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Eager to go where her life’s path leads

South Boston News
Odicci Alexander
SoVaNow.com / April 29, 2020


After a great opening to her 2020 senior campaign, Odicci Alexander saw the softball season at James Madison University come to an abrupt end with the team holding a 13-6 record before the COVID-19 pandemic came along.

A two-time Colonial Athletic Association Player of the Year and former CAA Rookie of the Year, Alexander tied her career high in strikeouts with 12 against Texas Tech and was named CAA Pitcher of the week after winning two games in the early part of the season. Alexander pitched 15 innings and racked up 22 strikeouts, with a season-high 8 innings and 10 strikeouts in a win against No. 19 Missouri. She achieved several other accolades before the shortened season ended, among them being selected to the CAA Commissioner Academic Honor Roll.

Alexander, who is just as humble away from the circle as she is fierce on it, said she and her teammates were getting ready to leave for Florida for a tournament when the initial two-week delay of games was announced.

“We were in Harrisonburg at the time and I think we were ready to travel to Florida for a tournament,” Alexander said. “We actually made it to Jacksonville and then it got real serious. They were like, get back on the bus, we’re going back home.”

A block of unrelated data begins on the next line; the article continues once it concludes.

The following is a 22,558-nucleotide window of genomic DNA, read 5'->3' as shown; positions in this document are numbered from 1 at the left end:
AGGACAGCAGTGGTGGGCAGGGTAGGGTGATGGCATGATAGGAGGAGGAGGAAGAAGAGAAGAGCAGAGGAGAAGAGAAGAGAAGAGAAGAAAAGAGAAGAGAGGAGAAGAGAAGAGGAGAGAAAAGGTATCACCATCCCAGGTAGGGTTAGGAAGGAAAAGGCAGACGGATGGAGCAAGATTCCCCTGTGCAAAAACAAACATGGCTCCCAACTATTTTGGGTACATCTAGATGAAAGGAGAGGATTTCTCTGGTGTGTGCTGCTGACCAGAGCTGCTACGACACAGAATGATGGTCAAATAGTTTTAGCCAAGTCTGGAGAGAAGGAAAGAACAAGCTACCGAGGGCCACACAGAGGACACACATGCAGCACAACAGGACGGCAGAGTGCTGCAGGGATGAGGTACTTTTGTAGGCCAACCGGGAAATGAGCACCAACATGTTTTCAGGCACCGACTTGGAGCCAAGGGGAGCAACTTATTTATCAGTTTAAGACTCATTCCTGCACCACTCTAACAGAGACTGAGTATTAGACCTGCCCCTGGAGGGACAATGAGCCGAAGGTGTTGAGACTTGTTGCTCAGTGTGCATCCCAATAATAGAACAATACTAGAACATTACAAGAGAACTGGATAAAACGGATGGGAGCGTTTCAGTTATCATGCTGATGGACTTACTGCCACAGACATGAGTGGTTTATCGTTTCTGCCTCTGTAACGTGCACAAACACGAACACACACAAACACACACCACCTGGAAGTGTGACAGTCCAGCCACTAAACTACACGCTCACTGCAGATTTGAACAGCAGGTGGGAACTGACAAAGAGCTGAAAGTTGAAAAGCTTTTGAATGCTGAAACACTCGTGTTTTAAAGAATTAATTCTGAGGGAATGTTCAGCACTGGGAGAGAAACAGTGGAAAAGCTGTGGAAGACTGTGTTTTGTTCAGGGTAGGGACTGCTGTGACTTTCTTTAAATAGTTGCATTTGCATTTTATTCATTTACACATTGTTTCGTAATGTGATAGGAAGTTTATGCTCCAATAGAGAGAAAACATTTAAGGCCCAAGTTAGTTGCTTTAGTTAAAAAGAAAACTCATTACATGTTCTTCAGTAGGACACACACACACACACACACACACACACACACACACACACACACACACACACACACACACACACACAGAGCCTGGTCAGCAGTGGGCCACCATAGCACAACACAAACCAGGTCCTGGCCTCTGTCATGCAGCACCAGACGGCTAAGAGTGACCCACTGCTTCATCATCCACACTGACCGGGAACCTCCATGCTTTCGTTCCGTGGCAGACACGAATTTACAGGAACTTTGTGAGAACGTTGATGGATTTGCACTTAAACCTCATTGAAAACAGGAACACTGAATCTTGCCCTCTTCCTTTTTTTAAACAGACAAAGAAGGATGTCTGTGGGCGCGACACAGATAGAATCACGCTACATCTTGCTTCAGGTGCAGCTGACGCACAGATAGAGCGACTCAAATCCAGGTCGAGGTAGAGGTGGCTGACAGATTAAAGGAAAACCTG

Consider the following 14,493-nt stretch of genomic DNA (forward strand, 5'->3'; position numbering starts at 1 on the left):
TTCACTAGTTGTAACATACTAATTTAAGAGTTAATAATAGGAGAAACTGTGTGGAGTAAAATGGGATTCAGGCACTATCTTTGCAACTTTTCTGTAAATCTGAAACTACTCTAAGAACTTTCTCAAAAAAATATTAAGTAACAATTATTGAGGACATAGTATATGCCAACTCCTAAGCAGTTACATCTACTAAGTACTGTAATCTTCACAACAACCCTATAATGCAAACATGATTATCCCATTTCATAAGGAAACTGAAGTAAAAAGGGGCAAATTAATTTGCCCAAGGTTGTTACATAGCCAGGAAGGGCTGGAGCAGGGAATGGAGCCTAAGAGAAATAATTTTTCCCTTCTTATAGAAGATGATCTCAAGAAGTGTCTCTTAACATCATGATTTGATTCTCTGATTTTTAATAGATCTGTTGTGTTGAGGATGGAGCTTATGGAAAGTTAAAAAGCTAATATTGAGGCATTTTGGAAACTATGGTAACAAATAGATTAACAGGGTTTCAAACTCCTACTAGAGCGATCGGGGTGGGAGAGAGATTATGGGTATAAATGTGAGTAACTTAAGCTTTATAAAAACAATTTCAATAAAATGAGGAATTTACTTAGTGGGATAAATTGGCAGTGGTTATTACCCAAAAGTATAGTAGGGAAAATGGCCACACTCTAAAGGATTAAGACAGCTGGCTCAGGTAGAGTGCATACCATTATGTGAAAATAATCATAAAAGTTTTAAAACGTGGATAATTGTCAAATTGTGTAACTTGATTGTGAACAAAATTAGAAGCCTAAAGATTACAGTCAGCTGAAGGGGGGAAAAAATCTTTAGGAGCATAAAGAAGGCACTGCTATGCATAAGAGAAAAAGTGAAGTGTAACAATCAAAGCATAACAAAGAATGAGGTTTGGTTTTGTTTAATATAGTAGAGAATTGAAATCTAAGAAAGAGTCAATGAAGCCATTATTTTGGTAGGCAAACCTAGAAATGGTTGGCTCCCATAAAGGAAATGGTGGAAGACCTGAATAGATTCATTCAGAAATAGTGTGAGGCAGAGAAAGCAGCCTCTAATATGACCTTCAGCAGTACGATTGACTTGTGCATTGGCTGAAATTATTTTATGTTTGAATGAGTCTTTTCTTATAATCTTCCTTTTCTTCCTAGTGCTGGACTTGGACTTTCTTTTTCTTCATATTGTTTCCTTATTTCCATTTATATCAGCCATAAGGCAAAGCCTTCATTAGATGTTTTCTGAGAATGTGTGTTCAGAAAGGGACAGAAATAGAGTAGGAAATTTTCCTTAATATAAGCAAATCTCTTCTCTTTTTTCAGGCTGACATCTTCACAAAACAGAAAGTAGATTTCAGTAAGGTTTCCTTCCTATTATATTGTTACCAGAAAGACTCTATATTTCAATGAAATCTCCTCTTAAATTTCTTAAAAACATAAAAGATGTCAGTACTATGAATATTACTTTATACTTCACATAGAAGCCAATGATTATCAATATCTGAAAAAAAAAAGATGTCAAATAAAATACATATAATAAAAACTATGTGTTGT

Alexander expressed that the initial news of a two-week delay in the season caught everyone off guard. Her first reaction was somewhat different than others and she attributes that to her personality.

“I don’t know, like I’m very different from others,” Alexander said. “I didn’t freak out; I was like you know what; better days are coming. God has a plan.

Though Alexander stayed optimistic and focused on what she could control, the cancellation of the season did cause concern at first.

“Not really the same way — I mean, I felt, I was a little worried,” Alexander continued. “You know my teammates called me and all that stuff, like ‘what do you think Odicci.’

“I’m like you know what, it is what it is. That has like always been my motto. It’s nothing that we can control.

“It’s not in our hands, it’s in God’s hands. At that point that’s what it was. Nothing I can do about it.”

Those concerns would be highlighted as the NCAA determined whether Division 1 senior student-athletes missing their final season of sports due to the coronavirus would be allowed to return to college for another season of eligibility.

The NCAA had already cleared the way for D-2 and D-3 colleges and universities to have seniors play for another season. But D-1 posed a problem, especially with its scholarship athletes. The Palmer Springs native says now that D-1 athletes can return for an additional season — and she will be back.

“See, Odicci’s plan was to graduate, but they giving us another year. I’m on the way back,” Alexander said with a laugh. “One more year.”

Alexander explained that while most athletes come back as graduate students, she will be returning as a senior due to her projected graduation date before the pandemic.

“Most do come back as a graduate student, but I was scheduled to graduate in August,” Alexander explained. “Another year — I gotta little more time to do whatever.”

Though happy to be able to return, Alexander said it’s more than just about being a senior and having the opportunity to go back. She wants to provide senior leadership for her teammates.

“For me and the seniors, we had a big role,” Alexander, speaking of responsibilities to younger teammates. “Being a senior, I think it’s a very big role and you have to step up and lead in ways you’ve probably never led in before and it’s things like that. Just taking the team under your belt, and stuff like that.”